Movies

Watch a Short Film About the July 7 Dallas Police Shootings

The documentary captures the emotions of a city grieving and reckoning with what happened.

Divided Together Again from Christian Vasquez on Vimeo.

 

Christian Vasquez was downtown with his camera on July 7, documenting a peaceful protest against the police killings of black men in cities around the country.

“When shots rang out and it all went haywire, I continued to film into the night, and every single day until President Obama came to town,” Vasquez, a Dallas filmmaker, says in an email.

In the aftermath of the fatal shootings of five police officers, Vasquez kept rolling as the city grieved and reckoned with what happened. He filmed through July 12, when President Barack Obama, then-Police Chief David Brown, and others spoke at a memorial at the Meyerson Symphony Center.

Divided Together Again, Vasquez’s short film made from that footage, is not a comprehensive documentary. It’s more of a mood piece, movingly capturing the emotions — fear, sadness, hope, resolve —  of those harrowing days. The film also challenges us to consider how we remember the events of July 7, to reject any easy narratives that conform to our existing views.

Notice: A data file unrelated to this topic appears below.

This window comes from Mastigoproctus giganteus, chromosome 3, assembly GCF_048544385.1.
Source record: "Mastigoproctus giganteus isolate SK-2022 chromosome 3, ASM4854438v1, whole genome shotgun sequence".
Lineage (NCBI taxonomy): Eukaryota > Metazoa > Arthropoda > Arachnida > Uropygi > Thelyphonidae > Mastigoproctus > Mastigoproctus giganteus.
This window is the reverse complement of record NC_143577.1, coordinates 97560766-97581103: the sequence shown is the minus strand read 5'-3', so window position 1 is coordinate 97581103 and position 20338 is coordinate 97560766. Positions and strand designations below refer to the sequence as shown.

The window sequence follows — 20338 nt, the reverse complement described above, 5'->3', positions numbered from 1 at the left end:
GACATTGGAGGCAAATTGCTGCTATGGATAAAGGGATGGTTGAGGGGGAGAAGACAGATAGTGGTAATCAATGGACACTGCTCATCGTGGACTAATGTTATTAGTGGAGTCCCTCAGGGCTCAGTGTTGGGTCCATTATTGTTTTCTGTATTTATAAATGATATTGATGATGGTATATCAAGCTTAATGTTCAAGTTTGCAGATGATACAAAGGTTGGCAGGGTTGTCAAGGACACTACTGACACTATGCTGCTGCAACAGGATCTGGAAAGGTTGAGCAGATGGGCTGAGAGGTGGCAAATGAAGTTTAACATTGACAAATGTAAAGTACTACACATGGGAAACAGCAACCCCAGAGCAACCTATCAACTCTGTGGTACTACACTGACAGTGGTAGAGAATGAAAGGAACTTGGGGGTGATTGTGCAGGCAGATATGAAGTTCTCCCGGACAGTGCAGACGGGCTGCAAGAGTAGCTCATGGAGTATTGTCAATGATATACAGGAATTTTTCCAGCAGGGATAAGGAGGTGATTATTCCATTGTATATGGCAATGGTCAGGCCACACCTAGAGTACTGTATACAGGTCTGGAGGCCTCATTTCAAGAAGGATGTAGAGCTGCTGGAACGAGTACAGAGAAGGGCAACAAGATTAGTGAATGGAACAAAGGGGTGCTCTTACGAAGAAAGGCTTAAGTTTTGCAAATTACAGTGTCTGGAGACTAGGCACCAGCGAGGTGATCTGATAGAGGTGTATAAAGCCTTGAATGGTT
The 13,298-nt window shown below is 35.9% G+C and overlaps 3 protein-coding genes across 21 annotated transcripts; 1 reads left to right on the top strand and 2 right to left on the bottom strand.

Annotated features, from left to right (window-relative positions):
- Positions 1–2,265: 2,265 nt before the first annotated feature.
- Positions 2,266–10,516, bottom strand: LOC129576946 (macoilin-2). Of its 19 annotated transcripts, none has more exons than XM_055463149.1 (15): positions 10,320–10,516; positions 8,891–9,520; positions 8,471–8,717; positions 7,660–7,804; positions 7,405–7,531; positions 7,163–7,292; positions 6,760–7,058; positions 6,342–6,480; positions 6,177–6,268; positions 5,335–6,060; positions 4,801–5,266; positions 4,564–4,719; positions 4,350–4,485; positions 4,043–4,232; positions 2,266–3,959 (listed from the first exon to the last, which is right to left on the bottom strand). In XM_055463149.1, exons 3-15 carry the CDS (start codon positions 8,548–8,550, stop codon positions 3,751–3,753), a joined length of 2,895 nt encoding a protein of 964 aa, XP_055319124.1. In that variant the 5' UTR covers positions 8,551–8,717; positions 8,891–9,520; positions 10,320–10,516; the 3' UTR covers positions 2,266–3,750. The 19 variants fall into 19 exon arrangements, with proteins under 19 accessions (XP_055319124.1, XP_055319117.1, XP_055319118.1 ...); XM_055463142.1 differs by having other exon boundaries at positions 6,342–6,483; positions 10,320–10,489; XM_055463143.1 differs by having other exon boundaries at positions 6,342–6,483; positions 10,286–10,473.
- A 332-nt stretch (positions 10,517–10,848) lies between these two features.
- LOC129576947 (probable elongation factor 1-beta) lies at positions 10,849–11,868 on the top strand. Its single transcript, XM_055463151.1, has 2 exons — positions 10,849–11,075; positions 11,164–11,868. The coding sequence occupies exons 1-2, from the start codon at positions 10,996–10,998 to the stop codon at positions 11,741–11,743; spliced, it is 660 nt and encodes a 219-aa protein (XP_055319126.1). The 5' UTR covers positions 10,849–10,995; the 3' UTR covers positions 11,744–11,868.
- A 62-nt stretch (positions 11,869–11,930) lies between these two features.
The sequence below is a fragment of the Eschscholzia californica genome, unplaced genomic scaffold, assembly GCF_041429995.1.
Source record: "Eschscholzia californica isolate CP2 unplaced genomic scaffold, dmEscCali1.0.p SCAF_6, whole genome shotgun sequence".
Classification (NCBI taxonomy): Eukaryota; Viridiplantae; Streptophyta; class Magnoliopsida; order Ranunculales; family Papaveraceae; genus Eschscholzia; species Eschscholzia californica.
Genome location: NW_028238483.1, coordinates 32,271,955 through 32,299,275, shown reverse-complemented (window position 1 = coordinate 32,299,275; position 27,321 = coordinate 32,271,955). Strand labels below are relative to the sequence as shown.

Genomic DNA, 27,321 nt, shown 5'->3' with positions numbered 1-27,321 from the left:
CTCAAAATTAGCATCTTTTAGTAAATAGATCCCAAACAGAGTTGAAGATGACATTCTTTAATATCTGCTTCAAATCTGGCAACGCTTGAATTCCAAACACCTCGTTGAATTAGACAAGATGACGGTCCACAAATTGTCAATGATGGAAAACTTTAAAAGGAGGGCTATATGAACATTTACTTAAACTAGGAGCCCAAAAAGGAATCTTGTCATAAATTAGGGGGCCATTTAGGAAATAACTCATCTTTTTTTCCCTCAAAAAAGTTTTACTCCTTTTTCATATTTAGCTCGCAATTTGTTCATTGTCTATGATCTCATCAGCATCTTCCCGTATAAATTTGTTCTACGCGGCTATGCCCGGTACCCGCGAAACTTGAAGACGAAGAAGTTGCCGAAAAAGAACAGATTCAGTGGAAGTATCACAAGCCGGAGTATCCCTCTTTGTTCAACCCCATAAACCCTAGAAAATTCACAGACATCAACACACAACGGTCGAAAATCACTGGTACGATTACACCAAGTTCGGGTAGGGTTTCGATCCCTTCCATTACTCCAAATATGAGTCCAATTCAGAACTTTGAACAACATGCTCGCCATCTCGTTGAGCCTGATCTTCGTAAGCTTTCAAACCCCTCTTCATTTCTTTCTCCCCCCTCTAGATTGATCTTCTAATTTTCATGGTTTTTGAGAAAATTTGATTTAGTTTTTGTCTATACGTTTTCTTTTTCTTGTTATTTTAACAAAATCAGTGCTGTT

Vasquez decided to release Divided Together Again online after last week’s presidential election. He writes this in an email:

In my mind this election is yet another moment in our national history, in which we must ask ourselves the question that President Obama poses: “Can we do this?” — In my mind, the implication of that question is: “Can we live up to the ideals we proclaim?”

 

With the election of this demagogue; there’s a scramble by nearly everyone to construct a narrative around “how this could happen,” and an even more aloof effort around: “what the next four years will be like.” This process is similar to the ways in which there was a race to assign a narrative to the July 7th shooting, when the reality is that it was a singular event (of course supported by centuries of history). To ignore the singularity of these happenings, to try to cram the events into a pre-constructed narrative frame, that rests comfortably in the news cycle, is, in my mind, irresponsible. Another aim of the film, structurally, is to reject that practice.

 

Ultimately, I think we, as a nation, should consider that perhaps the answer to Obama’s question is a firm: Maybe.

Vasquez says he plans to “continue to observe the ways in which July 7 is remembered, and employed, as time goes on.”

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